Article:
Johnson got his entrée with Deustsche Asset Management because, well, he’s a really rich guy, and they wanted him as a client. “The Deutsche Bank people approached us through their private wealth side, wanting to manage my money,” he says. Deutsche didn’t get too far on that count, but in time, the conversations led to the fund of hedge funds.

Among his contacts and through his experiences, Johnson concluded that “many business leaders feel that there is a need and a desire to see more African-American management involved in managing the wealth of this nation.” RLJ is designed to open that avenue, “not by saying, ‘Just give me investment money to act as a fiduciary because I’m African-American,” Johnson says, but, ‘Give it to me because I am very good at what I do,’ and, by the way, you would be achieving a social objective that’s in the best interests of this nation.”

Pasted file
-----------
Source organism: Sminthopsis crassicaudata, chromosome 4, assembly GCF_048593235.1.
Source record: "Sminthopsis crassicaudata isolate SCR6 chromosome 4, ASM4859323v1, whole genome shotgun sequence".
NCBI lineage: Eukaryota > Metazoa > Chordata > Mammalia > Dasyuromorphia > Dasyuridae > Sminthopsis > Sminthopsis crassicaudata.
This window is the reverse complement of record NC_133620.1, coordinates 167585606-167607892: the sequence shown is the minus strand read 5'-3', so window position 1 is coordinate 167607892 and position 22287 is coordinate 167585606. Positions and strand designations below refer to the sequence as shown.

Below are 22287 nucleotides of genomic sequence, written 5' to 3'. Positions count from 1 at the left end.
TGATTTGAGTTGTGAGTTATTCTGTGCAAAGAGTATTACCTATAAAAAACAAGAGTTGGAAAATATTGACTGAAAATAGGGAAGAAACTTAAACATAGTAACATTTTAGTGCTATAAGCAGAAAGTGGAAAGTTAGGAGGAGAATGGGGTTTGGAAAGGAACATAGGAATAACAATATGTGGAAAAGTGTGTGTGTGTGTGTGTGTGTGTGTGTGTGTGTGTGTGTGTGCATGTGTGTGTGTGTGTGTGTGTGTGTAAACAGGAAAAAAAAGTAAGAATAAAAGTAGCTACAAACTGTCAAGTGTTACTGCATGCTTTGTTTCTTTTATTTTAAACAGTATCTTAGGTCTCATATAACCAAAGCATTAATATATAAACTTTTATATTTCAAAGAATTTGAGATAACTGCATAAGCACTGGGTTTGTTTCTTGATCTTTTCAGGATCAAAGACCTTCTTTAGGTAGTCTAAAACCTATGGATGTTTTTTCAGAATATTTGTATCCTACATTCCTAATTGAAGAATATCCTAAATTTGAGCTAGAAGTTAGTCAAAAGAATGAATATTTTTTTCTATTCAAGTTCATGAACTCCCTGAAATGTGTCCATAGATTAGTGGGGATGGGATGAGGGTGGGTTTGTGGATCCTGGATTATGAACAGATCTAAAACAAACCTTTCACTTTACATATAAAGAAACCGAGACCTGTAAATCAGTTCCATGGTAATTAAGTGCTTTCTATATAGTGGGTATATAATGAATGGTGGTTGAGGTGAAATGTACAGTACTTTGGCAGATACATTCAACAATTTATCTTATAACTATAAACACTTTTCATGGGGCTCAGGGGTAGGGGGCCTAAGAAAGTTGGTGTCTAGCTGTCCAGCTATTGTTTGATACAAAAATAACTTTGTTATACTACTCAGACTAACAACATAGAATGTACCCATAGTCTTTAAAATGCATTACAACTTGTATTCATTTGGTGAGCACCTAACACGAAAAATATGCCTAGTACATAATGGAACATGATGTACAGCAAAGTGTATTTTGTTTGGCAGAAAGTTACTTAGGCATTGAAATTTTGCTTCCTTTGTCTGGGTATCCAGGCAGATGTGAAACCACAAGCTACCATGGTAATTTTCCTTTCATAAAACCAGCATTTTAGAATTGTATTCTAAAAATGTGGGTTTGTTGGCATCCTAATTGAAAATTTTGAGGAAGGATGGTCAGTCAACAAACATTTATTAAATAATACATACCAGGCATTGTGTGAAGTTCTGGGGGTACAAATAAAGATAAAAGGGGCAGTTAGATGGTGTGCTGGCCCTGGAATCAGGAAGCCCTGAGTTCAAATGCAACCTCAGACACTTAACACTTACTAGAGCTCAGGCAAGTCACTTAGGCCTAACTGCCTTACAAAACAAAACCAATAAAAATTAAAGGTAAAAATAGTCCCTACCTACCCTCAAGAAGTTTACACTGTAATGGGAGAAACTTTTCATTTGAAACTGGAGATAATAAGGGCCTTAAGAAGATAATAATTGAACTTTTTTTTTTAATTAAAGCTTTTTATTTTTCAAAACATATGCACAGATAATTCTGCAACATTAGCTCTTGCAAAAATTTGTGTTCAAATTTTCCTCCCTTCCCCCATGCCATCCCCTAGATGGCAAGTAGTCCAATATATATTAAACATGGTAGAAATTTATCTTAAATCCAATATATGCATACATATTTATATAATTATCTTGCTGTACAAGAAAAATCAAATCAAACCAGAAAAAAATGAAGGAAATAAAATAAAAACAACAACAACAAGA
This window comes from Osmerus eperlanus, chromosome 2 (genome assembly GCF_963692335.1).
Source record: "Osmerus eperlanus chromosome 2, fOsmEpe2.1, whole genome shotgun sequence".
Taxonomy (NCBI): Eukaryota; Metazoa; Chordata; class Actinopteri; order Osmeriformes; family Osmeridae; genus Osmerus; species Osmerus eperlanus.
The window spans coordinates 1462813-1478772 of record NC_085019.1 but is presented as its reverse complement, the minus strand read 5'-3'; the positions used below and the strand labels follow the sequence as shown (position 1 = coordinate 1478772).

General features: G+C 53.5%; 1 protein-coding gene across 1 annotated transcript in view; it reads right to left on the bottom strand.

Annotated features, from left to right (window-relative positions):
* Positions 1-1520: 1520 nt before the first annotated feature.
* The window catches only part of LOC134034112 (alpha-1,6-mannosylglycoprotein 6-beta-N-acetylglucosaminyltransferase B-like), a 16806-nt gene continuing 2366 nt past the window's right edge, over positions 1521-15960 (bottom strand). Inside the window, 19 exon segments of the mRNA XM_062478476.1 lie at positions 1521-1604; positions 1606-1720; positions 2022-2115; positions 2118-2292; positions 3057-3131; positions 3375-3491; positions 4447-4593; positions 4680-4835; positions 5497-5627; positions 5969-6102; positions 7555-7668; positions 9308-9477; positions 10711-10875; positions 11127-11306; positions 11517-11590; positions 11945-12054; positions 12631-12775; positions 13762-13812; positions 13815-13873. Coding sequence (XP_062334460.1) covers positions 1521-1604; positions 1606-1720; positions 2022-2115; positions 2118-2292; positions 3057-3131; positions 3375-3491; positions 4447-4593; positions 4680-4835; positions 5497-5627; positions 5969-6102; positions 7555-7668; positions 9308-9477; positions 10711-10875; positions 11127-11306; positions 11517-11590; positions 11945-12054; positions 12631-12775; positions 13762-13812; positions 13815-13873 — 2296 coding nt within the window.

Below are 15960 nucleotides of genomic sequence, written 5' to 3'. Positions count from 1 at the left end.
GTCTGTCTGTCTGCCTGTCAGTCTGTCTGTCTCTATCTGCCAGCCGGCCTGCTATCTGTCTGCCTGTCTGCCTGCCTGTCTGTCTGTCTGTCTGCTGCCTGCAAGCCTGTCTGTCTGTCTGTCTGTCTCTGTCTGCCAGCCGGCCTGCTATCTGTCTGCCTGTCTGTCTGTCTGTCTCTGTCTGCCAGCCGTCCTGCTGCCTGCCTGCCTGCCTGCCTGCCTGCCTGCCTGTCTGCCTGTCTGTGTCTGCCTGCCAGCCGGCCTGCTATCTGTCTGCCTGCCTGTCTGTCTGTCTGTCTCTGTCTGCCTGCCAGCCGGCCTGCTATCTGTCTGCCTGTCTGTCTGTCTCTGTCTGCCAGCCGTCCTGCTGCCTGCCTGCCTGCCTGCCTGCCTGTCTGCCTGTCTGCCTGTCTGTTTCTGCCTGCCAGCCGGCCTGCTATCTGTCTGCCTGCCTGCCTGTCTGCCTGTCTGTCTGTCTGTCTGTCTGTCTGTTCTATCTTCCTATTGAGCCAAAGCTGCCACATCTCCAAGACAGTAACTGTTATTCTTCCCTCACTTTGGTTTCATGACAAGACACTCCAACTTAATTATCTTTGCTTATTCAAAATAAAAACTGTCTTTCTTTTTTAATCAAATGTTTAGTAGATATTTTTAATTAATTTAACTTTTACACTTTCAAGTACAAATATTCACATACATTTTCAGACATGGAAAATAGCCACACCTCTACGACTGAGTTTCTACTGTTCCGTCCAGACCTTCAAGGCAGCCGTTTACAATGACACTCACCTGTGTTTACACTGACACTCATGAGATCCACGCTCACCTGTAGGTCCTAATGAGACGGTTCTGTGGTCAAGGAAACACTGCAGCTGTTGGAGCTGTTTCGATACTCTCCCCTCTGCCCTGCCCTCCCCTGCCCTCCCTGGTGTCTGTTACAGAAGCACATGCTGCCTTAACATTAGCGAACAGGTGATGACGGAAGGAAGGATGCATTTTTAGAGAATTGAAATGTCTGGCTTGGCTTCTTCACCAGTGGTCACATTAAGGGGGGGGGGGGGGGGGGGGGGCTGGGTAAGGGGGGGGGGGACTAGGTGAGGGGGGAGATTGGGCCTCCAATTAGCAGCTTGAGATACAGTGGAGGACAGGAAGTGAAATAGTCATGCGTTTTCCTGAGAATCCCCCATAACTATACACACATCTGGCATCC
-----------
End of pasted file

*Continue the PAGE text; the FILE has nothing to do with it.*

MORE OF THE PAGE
Achieving the primary objective, of course, requires assembling a top-notch team – another area where Johnson’s name, considerable charm and formidable fortune have come in handy. “We find people, particularly young African-Americans, who are a good, solid number three or four, but they’re not number one or two. If they come with me on this venture, they come in the door one or two.”

Daphne Dufresne is one of Johnson’s new number ones, bringing almost a decade of p.e. experience to RLJ Equity Partners. Working first in Europe with the Royal Bank of Scotland, she returned to the U.S. for business school at Harvard University, and then joined the $3.4 billion p.e. firm Weston Presidio as a principal. After six years with Weston, she moved to Parish Capital Advisors. Not long after, she got the call from RLJ.

Having recently joined Parish, Dufresne was initially reluctant. “Team is very important to me, and I had joined a group at Parish which was a very cohesive, great group of individuals.” She eventually decided that, “[RJL was] one of those situations [she] couldn’t say no to.” The RLJ p.e. fund will focus on mid-sized media, entertainment and consumer companies.